Investing with Style
Despite an economy that has taken its toll on restaurants, Richard Cardoza’s downtown New Bedford fixture — Cork Wine & Tapas Bar — remains as vibrant as ever.
Cardoza opened the popular night spot in December of 2006, hoping, he said, to give the downtown a shot in the arm economically even when others had closed or shied away from locating there.
The city, although in an on-going state of revitalization was still a risky investment.
“It was a leap of faith at first,” said Cardoza. “But I have always had a lot of faith in Downtown New Bedford and have been a supporter of historic preservation and the arts since I returned home in 1987. I also had a strong vision of the way the neighborhood might grow around us.”
“Cork opening in the Downtown Historic District from the beginning was always a field of dreams for me,” he continued. “All the while I was thinking, ‘If I build it, they will come’. It didn’t hurt that the concept included fine wines along with the great food; something that Cardoza’s Wine & Spirits had built it success on.”
But how can a restaurant survive in this kind of economy? What’s the secret to making it through?
“We are in an awkward economy I will give you that. People have cut back wherever they can; holding off on projects and large purchases and possibly foregoing a vacation. But people are still treating themselves to what I call affordable luxuries,” said Cardoza. “If a family cuts out a weekend ski trip and saves $2,000 they can afford to go out to dinner and spend $100. Cork is an experience and you don’t have to travel far for it.”
Building up their sales mostly by word of mouth, Cardoza said Cork has also been helped by receiving numerous awards from the likes of Yankee Magazine, Rhode Island Monthly Magazine, Cape Cod Life Magazine and The Standard-Times. They also host a number of specially-themed events and on most Tuesday nights in the fall, winter and spring feature themed dinners, sometimes with guest speakers from winemakers to distillers and brewers.
“There really is no secret to our success,” said Cardoza. “The building is amazing. The décor is soothing, extremely comfortable. The food is all made from fresh and is creative and delicious. The beverage program is like no other. All of our top shelf spirits and fine wines (40 by the glass) are served in fine crystal. The food and beverage prices are extremely reasonable.”
“But most importantly we have a wonderful staff,” he added. “When you come to Cork our staff makes you feel like you are at home. We really appreciate the fact that you have come to spend time with us.”
Asked for advice he would offer to people thinking of opening up similar businesses, Cardoza said to go on as many business field trips as possible.
“Do research. And don’t be afraid to ‘borrow’ ideas from other like businesses,” he said. “Our bar is made of ‘staves’ from wine barrels, an idea we borrowed from a bar in NYC. Our bathrooms from a bar in Chicago. Our communal table was an idea I saw in Philadelphia.”
A recent recipient of the New Bedford Area’s Chamber of Commerce Economic Development Award, Cardoza said since Cork opened many new businesses have sprung up around them in the Historic District and Downtown.
“I like to think that the size of the investment that we made in Cork helped others to decide to invest in New Bedford as well. Today we have more than 14 restaurants and bars in a small area and it continues to grow, and a new hotel is being built as we speak,” said Cardoza. “The Chamber recognized Cork for this investment in our community which they feel sparked interest in others to not just build or open in New Bedford, but to do it with ‘style’ befitting the Whaling City.”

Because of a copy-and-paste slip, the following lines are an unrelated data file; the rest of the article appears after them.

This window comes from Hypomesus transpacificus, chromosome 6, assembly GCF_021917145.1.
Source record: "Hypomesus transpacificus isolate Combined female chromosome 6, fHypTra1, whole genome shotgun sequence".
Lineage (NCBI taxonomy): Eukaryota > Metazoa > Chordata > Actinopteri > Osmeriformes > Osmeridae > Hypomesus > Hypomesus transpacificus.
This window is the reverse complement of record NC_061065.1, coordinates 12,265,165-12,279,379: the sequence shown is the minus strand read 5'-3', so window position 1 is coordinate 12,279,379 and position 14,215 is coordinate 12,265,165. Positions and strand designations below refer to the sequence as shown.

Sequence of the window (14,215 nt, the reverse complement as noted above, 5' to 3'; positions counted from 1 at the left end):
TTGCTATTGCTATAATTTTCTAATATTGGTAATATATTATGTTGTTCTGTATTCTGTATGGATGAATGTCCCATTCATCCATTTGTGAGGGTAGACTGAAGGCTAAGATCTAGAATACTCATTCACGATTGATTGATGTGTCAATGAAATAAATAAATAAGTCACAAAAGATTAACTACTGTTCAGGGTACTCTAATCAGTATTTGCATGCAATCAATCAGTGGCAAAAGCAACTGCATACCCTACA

New Bedford Economic Development Center Executive Director Matthew Morrissey recalled the origin of the Cork concept, one he said set the stage for many others to follow.
At a public open house in 2005, inspired by the exposed granite and original timber, building developer Peter DeWalt and Richard Cardoza developed the concept of Cork, said Morrissey.
“Richard purchased and built-out the first floor and basement shell from unfinished warehouse space into the area’s finest wine and tapas bar—creating an atmosphere that is only experienced in the finest cities of the world,” said Morrissey. “Cork Wine and Tapas bar is an outstanding example of how well executed private development can induce and spur additional economic growth.”
Morrissey credits the initial vision for vibrant new uses in the old stone warehouse with now City Councilor Kathy Dehner and DeWalt, who he said was responsible for actually redeveloping the historic structure for new retail opportunity at street level while the upper floors became extraordinary residences.
“The development of Cork has indirectly helped catalyze and inspire other investments in the immediate vicinity such as the Waterfront Grille, Café Balina, and the Rose Alley Ale House, among many others in the Downtown,” added Morrissey. “In addition, Cork has served to define a higher standard of historic preservation and fine customer service to a growing audience in the region.”
And where does Cardoza see his business and historical downtown New Bedford 10 years from now?
“I dream big. Even though New Bedford is a small city, I see at least 15 more restaurants opening in the ‘greater’ downtown with many more shops and galleries. A new restaurant opened just today on Purchase Street,” said Cardoza, speaking recently. “I see outdoor dining. I see more live music and performances at some really cool venues. I see more being done in the National Park. I see many more tourists making New Bedford a ‘must see’. I see many more people living in the downtown area.”
October 23, 2009
Source URL: http://m.southcoasttoday.com/apps/pbcs.dll/articleAID=/20091023/NEBULLETIN/911010328&template=wapart
Investing with Style